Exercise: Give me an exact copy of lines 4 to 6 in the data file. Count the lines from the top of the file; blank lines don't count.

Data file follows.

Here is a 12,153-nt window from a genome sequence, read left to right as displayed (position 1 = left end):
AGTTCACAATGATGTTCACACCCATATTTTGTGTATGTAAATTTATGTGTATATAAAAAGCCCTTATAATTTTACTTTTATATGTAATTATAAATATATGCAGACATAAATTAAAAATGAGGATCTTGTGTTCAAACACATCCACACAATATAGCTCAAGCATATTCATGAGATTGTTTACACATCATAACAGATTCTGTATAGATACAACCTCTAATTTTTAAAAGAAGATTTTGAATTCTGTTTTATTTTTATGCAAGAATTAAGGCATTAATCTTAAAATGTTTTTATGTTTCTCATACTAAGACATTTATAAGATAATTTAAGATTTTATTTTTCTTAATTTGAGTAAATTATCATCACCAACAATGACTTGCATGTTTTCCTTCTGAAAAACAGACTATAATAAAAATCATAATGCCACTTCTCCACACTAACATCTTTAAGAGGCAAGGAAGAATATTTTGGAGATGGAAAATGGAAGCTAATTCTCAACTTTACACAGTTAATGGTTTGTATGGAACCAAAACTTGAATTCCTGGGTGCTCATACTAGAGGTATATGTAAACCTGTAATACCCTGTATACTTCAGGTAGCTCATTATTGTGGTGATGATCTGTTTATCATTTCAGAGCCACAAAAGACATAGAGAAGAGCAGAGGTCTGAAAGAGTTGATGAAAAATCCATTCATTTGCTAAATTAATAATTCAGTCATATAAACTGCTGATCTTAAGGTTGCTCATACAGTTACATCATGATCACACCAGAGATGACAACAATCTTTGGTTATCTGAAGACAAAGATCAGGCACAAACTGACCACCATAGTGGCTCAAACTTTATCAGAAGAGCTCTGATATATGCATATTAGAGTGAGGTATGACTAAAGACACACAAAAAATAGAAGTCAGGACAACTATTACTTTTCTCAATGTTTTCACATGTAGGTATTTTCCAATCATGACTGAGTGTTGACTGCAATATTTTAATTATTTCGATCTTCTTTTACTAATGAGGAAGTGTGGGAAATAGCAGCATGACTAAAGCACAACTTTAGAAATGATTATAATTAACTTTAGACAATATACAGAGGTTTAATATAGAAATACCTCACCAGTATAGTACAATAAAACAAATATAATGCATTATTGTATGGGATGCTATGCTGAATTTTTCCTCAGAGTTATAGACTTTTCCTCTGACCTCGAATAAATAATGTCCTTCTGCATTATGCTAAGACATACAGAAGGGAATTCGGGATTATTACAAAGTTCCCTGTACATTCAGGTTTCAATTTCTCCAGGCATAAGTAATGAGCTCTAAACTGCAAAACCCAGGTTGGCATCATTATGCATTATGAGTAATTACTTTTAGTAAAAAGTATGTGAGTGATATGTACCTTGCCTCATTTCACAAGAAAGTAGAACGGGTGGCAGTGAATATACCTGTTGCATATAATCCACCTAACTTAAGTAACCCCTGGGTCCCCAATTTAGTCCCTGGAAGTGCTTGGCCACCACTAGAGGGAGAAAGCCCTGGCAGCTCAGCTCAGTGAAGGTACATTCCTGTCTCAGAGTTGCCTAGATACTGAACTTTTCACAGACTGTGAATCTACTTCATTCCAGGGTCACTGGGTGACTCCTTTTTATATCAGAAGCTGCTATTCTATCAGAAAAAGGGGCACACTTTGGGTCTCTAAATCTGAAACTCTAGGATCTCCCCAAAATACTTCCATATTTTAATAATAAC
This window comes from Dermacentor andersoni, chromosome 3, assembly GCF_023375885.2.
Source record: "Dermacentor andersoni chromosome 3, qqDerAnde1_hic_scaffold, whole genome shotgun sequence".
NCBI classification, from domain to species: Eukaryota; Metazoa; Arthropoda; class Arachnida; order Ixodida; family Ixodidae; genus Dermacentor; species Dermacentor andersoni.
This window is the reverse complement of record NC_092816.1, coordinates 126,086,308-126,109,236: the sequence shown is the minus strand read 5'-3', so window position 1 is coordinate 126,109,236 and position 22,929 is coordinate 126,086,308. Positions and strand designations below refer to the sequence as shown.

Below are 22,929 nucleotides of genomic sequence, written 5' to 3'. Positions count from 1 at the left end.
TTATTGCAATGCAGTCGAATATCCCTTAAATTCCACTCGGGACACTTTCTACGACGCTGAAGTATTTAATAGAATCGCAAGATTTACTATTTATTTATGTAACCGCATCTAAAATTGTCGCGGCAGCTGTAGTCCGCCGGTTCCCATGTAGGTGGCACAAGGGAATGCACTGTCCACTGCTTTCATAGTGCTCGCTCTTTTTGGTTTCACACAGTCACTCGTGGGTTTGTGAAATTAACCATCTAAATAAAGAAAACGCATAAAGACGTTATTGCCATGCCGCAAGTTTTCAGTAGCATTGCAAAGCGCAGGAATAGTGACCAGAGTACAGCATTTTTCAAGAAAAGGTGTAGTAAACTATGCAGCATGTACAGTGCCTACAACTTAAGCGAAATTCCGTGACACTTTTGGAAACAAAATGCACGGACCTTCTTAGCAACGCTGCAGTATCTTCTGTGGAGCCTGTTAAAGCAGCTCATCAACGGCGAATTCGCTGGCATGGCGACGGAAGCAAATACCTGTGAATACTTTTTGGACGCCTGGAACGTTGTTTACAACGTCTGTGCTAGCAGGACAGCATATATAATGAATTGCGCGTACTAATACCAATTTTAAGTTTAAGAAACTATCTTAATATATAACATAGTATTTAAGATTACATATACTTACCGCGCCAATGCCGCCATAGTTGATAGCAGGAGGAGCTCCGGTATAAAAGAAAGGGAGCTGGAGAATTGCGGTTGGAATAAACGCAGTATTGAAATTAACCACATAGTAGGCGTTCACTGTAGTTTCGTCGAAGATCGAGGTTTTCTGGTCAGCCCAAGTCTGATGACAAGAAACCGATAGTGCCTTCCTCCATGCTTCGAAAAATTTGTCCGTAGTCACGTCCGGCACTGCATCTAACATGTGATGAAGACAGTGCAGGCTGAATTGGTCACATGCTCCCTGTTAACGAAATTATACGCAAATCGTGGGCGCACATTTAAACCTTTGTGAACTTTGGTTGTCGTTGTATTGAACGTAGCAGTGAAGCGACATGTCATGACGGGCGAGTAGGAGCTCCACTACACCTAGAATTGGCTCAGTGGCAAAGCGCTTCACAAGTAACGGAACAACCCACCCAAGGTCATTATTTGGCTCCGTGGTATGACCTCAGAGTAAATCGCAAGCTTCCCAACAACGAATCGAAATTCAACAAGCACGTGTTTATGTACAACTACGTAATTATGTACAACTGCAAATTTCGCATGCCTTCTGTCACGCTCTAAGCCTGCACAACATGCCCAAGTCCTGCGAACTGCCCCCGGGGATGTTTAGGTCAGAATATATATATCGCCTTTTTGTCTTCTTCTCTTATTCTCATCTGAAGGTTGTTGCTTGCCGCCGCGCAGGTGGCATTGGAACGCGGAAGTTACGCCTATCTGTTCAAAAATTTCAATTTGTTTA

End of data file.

Source record: "Dermacentor andersoni chromosome 3, qqDerAnde1_hic_scaffold, whole genome shotgun sequence".
NCBI classification, from domain to species: Eukaryota; Metazoa; Arthropoda; class Arachnida; order Ixodida; family Ixodidae; genus Dermacentor; species Dermacentor andersoni.
This window is the reverse complement of record NC_092816.1, coordinates 126,086,308-126,109,236: the sequence shown is the minus strand read 5'-3', so window position 1 is coordinate 126,109,236 and position 22,929 is coordinate 126,086,308. Positions and strand designations below refer to the sequence as shown.